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Museum’s Earth Bulletin Documents Geological Fieldwork in Post-Quake Haiti

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haiti

Understanding the geologic composition is key to designing safer buildings in Haiti’s Port-au-Prince. 

Photo: © AMNH


In the wake of the devastating earthquake that struck Haiti last year, a group of U.S. scientists flew to Port-au-Prince to complete the first technical survey of the city’s geology. A film crew from Science Bulletins, the Museum’s innovative online and exhibition program, joined them to document the fieldwork, producing an Earth Bulletin now on view in the David S. and Ruth L. Gottesman Hall of Planet Earth and online on the Museum’s website.

“The earthquake in Haiti was such a momentous event that we felt we had to talk about the science behind it,” says Edmond Mathez, curator in the Museum’s Department of Earth and Planetary Sciences and the curator for Earth Bulletins.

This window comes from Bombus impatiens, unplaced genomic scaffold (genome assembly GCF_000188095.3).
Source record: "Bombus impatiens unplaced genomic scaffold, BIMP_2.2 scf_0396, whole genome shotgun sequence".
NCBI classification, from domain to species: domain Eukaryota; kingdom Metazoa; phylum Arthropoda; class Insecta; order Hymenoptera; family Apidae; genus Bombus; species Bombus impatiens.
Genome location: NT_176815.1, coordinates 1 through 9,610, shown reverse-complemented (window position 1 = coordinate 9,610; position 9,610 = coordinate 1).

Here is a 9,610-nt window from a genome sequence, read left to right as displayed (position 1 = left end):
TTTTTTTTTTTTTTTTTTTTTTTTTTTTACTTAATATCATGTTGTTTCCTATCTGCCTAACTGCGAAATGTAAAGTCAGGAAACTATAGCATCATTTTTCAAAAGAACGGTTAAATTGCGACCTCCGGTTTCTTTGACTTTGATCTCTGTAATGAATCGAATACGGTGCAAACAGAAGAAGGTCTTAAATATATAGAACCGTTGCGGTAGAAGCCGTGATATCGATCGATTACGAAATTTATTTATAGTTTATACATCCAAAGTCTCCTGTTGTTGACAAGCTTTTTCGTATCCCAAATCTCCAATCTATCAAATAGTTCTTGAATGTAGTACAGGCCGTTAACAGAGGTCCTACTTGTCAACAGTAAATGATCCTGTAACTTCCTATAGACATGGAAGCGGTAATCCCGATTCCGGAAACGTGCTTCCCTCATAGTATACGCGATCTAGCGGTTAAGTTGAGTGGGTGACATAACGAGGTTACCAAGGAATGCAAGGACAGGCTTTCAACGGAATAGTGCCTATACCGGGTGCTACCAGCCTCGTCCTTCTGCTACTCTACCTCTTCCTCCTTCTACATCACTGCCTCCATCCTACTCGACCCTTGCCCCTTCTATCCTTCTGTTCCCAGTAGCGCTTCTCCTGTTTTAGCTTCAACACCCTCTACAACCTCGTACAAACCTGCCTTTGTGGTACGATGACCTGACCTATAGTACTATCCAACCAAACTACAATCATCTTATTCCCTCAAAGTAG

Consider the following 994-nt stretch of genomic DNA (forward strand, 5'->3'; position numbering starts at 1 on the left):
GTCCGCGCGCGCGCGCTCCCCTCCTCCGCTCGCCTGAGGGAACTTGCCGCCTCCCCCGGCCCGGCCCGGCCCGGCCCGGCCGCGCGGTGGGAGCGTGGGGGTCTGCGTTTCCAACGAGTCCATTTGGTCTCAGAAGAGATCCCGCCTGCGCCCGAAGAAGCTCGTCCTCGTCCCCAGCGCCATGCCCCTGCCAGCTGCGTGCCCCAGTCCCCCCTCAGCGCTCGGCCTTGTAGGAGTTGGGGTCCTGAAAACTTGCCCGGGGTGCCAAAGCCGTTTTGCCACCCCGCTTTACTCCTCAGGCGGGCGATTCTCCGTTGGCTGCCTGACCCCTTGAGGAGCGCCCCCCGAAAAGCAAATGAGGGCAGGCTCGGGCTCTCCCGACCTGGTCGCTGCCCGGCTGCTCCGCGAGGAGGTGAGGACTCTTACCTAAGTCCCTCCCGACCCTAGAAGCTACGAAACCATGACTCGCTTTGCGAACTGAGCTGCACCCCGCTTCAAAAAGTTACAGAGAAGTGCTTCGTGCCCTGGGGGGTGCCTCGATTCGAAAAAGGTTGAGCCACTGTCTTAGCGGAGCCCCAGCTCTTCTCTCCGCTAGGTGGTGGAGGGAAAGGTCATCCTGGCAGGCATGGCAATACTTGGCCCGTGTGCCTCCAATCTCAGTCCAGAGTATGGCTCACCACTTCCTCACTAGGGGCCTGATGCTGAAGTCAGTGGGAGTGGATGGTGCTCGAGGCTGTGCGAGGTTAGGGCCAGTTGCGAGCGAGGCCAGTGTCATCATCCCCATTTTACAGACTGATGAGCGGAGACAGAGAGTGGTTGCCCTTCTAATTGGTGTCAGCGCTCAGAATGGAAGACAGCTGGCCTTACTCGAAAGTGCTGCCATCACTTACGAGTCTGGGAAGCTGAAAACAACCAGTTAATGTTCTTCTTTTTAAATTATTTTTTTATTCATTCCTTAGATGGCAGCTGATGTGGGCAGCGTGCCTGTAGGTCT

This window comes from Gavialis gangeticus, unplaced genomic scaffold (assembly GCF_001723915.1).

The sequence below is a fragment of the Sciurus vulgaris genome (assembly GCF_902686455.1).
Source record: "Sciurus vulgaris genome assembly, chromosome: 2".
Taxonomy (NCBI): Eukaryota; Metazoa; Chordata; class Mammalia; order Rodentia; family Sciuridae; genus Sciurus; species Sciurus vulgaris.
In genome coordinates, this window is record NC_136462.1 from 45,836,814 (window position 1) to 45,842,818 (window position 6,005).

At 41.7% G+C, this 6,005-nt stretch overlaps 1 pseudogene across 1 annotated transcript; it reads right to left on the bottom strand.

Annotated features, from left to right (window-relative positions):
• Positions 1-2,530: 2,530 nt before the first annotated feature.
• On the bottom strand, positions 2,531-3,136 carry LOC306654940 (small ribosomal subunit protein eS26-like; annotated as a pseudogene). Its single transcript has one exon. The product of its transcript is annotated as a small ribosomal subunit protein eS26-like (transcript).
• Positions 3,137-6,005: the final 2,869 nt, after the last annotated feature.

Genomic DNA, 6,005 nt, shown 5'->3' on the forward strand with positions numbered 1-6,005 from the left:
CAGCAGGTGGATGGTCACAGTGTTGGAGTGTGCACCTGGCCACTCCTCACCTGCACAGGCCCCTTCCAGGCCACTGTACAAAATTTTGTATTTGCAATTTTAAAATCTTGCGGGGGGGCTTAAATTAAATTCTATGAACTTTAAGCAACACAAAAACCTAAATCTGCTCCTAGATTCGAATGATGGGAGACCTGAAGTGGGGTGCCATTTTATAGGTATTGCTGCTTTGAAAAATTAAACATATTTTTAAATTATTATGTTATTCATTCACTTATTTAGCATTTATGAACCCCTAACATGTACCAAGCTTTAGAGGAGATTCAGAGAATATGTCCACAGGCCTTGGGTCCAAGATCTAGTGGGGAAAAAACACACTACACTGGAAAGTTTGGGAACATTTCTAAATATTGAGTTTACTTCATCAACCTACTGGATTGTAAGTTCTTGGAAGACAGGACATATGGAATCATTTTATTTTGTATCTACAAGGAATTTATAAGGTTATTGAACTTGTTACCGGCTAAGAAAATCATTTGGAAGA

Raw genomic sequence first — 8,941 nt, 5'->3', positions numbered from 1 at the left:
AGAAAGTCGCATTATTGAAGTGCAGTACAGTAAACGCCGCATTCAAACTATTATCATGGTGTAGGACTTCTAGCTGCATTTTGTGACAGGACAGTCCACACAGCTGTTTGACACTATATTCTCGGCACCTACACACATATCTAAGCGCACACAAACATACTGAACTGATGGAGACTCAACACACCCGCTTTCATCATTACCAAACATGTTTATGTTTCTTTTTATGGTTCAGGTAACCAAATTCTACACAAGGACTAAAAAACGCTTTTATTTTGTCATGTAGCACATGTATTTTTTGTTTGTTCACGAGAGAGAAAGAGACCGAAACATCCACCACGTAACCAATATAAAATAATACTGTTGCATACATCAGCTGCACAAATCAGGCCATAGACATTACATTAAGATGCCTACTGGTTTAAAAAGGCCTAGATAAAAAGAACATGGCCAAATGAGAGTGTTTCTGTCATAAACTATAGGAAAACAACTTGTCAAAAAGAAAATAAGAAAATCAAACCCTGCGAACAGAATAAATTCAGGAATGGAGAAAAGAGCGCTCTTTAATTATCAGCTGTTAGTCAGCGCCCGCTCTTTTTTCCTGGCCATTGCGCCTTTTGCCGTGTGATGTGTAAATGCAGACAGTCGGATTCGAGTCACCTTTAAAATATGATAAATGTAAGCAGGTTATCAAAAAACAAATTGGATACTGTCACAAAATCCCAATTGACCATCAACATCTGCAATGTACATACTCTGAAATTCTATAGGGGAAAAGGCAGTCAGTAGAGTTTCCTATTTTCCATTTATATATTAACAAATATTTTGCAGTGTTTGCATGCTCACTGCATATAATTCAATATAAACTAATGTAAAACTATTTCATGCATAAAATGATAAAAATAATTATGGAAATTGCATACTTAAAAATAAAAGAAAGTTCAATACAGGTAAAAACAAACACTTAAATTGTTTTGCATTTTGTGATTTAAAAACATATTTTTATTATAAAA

Hundreds of thousands of Haiti’s earthquake victims died in building collapses, but not simply because of poor construction or materials. A huge hurdle to mitigating seismic hazards in Haiti has been that builders worked without information about the area’s underlying rock. Different rock types will magnify the shaking of a quake to different degrees, so understanding the geologic composition of an earthquake zone is crucial to designing buildings that can compensate for those effects. But as of 2010, no modern geologic map of Port-au-Prince existed.

With the city struggling with a cholera epidemic and bracing for a national election, November 2010 wasn’t the easiest time to travel to Port-au-Prince. But the scientific team organized by geophysicist Eric Calais of Purdue University, who was appointed to the task by the United Nations, was committed to finishing their survey before reconstruction began. The researchers fanned out across the city with maps and local engineers, seeking areas where destruction had exposed the earth beneath the urban concrete. Using sledgehammers and basic vibration sensors, they measured how much the ground amplified force. Weeks of work resulted in a map that can be used to develop building codes and other guidelines for safer construction.

On January 12, 2011, the one-year anniversary of the quake, scientists handed over the updated map to Haitian authorities.

Click here to watch this Earth Bulletin.

A version of this story originally appeared in the Summer issue of Rotunda, the Members’ magazine.

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